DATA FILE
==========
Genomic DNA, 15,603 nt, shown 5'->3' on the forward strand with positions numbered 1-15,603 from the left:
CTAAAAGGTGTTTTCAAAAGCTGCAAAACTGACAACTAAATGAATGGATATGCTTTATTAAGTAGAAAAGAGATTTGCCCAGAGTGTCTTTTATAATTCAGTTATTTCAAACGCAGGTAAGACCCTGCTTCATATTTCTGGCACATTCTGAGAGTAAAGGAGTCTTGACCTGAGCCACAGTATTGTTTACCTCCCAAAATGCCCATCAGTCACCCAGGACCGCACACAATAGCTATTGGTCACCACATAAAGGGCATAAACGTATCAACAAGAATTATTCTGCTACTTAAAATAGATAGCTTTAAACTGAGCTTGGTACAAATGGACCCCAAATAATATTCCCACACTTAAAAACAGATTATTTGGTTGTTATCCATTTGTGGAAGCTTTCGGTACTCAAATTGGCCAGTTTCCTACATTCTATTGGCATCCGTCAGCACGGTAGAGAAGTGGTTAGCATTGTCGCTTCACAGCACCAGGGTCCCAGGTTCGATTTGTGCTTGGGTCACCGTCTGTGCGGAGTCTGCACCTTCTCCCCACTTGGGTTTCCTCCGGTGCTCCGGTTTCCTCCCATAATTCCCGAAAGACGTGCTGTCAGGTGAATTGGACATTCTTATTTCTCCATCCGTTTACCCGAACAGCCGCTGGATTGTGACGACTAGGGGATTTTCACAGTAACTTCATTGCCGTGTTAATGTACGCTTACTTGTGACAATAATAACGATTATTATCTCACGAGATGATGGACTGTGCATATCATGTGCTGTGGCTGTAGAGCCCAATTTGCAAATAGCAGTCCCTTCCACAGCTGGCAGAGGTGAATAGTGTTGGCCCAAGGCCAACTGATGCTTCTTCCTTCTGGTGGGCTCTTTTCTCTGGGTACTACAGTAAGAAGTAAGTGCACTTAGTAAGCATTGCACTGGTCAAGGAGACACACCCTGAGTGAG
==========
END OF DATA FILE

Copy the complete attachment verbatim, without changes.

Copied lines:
Genomic DNA, 15,603 nt, shown 5'->3' on the forward strand with positions numbered 1-15,603 from the left:
CTAAAAGGTGTTTTCAAAAGCTGCAAAACTGACAACTAAATGAATGGATATGCTTTATTAAGTAGAAAAGAGATTTGCCCAGAGTGTCTTTTATAATTCAGTTATTTCAAACGCAGGTAAGACCCTGCTTCATATTTCTGGCACATTCTGAGAGTAAAGGAGTCTTGACCTGAGCCACAGTATTGTTTACCTCCCAAAATGCCCATCAGTCACCCAGGACCGCACACAATAGCTATTGGTCACCACATAAAGGGCATAAACGTATCAACAAGAATTATTCTGCTACTTAAAATAGATAGCTTTAAACTGAGCTTGGTACAAATGGACCCCAAATAATATTCCCACACTTAAAAACAGATTATTTGGTTGTTATCCATTTGTGGAAGCTTTCGGTACTCAAATTGGCCAGTTTCCTACATTCTATTGGCATCCGTCAGCACGGTAGAGAAGTGGTTAGCATTGTCGCTTCACAGCACCAGGGTCCCAGGTTCGATTTGTGCTTGGGTCACCGTCTGTGCGGAGTCTGCACCTTCTCCCCACTTGGGTTTCCTCCGGTGCTCCGGTTTCCTCCCATAATTCCCGAAAGACGTGCTGTCAGGTGAATTGGACATTCTTATTTCTCCATCCGTTTACCCGAACAGCCGCTGGATTGTGACGACTAGGGGATTTTCACAGTAACTTCATTGCCGTGTTAATGTACGCTTACTTGTGACAATAATAACGATTATTATCTCACGAGATGATGGACTGTGCATATCATGTGCTGTGGCTGTAGAGCCCAATTTGCAAATAGCAGTCCCTTCCACAGCTGGCAGAGGTGAATAGTGTTGGCCCAAGGCCAACTGATGCTTCTTCCTTCTGGTGGGCTCTTTTCTCTGGGTACTACAGTAAGAAGTAAGTGCACTTAGTAAGCATTGCACTGGTCAAGGAGACACACCCTGAGTGAG